My path to my current position at work has been a challenge in itself; until I finished university, I was relatively certain that it would be easy for me to get a job and start my career in the right direction immediately after graduation. Right from my first introduction in 2015, I knew that I wanted to work in a Genetic Diagnostics Service offered by the NHS (National Health Service) in England. As such, I applied for a Scientist Training Programme offered by the School of Healthcare Sciences. After a very competitive selection and shortlisting process, I attended interviews, but was unsuccessful. This coincided with the end of my study visa, and I had to return to India.

Once back, I started working at a Contract Research Organisation – Anthem Biosciences – in Bengaluru. Here, I was part of a team that was carrying out research and production of in-house probiotic strains and industrial scale up studies. Despite enjoying the work and knowing that I was still in the field of biology research, I felt like I was moving away from Genetics and diagnostic work. I would spend my free time looking at PhD programmes abroad and applying for Research Assistant positions, in the hope that it would allow me to return to Europe and put me on a career pathway closer to my goals.

I worked at Anthem Bio for a year and through a colleague, found out about the cytogenetics lab at the Center for Human Genetics (CHG). This lab works in collaboration with multiple hospitals in Bengaluru and has their own genetics clinic. I went to visit and saw that the lab did a lot of pro-bono testing for patients of low-income backgrounds in their clinic. I applied for and secured a position in the cytogenetics lab and worked there for the next 14 months.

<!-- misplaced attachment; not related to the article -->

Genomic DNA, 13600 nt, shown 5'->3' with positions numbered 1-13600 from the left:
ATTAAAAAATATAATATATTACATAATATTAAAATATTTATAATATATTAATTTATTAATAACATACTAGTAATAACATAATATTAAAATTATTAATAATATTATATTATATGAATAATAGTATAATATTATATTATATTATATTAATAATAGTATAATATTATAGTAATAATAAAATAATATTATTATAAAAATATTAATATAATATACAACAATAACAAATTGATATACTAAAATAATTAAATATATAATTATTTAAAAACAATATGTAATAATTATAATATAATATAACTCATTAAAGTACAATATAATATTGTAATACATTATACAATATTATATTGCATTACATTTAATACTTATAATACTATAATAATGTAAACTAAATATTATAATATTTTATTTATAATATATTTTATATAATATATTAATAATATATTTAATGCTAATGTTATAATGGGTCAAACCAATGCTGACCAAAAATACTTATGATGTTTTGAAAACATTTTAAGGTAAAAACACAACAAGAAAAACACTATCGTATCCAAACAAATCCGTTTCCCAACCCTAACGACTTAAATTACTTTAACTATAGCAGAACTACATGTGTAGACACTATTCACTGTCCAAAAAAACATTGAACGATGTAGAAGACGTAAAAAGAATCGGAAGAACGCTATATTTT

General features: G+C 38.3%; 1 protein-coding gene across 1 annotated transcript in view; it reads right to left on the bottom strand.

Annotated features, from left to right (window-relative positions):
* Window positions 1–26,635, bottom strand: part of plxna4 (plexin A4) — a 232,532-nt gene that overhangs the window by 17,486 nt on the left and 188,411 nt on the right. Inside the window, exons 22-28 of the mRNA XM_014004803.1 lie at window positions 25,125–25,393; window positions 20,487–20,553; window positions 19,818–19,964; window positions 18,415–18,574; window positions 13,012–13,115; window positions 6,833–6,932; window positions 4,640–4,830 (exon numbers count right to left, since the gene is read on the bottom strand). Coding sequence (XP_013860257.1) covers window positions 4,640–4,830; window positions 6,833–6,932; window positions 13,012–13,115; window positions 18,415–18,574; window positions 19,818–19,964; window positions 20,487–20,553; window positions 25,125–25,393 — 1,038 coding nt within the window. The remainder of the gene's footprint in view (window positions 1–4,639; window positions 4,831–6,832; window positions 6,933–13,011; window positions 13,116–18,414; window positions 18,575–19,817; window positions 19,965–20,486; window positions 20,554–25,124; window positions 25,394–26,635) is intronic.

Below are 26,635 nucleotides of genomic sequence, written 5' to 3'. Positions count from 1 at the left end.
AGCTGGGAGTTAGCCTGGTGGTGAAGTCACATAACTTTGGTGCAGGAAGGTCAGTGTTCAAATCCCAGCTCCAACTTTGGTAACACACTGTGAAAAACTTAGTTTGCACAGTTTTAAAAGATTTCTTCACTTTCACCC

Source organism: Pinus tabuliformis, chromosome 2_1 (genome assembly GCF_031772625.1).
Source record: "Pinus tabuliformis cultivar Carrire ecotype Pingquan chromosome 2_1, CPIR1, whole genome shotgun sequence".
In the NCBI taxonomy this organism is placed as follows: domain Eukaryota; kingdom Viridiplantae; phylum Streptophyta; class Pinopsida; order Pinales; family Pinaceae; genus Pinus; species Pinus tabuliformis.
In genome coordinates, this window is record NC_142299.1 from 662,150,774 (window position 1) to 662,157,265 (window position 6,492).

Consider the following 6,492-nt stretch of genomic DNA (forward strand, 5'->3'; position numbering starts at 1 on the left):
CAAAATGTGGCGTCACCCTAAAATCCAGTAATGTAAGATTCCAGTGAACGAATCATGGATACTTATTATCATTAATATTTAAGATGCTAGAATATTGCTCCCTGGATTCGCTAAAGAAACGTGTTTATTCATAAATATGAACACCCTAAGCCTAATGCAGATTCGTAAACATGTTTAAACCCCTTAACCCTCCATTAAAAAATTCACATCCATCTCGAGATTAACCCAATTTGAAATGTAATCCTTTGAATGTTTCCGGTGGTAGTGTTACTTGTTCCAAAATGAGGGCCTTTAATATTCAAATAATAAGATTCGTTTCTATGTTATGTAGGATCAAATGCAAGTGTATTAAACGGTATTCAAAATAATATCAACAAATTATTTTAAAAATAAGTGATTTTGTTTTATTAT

I immensely enjoyed the work I did at CHG. I was able to hone my diagnostic skills and spent a lot of time doing cell culture and other wet lab work to generate analysable material. I got the opportunity to attend guest lectures with the MSc students at the center and was able to teach them the basics of cytogenetic diagnostics when they came for lab training and projects. Again, however, I felt like I wanted to go back to the NHS. It was a dream and a goal, and I didn’t want it to slip away. I also felt that I had a lot more to offer to this field, and didn’t think there was much growth for me at CHG.

I got in touch with my MSc peers, most of whom had managed to secure diagnostic jobs in different NHS labs across the country. They guided me in building my CV and writing my Personal Statement. Now that I had some experience in the relevant field, I was able to apply for Genetic Technologist positions in NHS Laboratories and secure interviews.

The next hurdle I faced was getting a work visa. Most of the organizations I applied to believed I had the right qualifications to be employed; however, they were not able to provide me with employer sponsorship. I gave 4 interviews and though I was successful from a professional perspective, I got told they had to hire someone else because they were unable to sponsor me. It was a difficult time for me – I knew I had the right qualifications and experience, but was still unable to achieve my goal.

How did you get your first break?

In December 2019, I was offered a job for a Genetic Technologist position at the Birmingham Women’s Genetics Laboratory. They told me they were able to sponsor me, and started working on the process immediately. I was ecstatic, knowing finally that I would be able to achieve the goal I had been working relentlessly towards, for the last 4 years.

What were some of the challenges you faced? How did you address them?

The biggest challenge I faced was the COVID-19 pandemic. Just as I resigned from my job to focus on my visa application, the first lockdown happened. It was a huge blow for me because my job offer was conditional on my securing a visa, and since the vacancy had to be filled within an acceptable time frame, there was a lot of pressure on me to obtain the visa. There was uncertainty on whether I would be able to make it in time, and the fear of what I would do next if I lost this opportunity.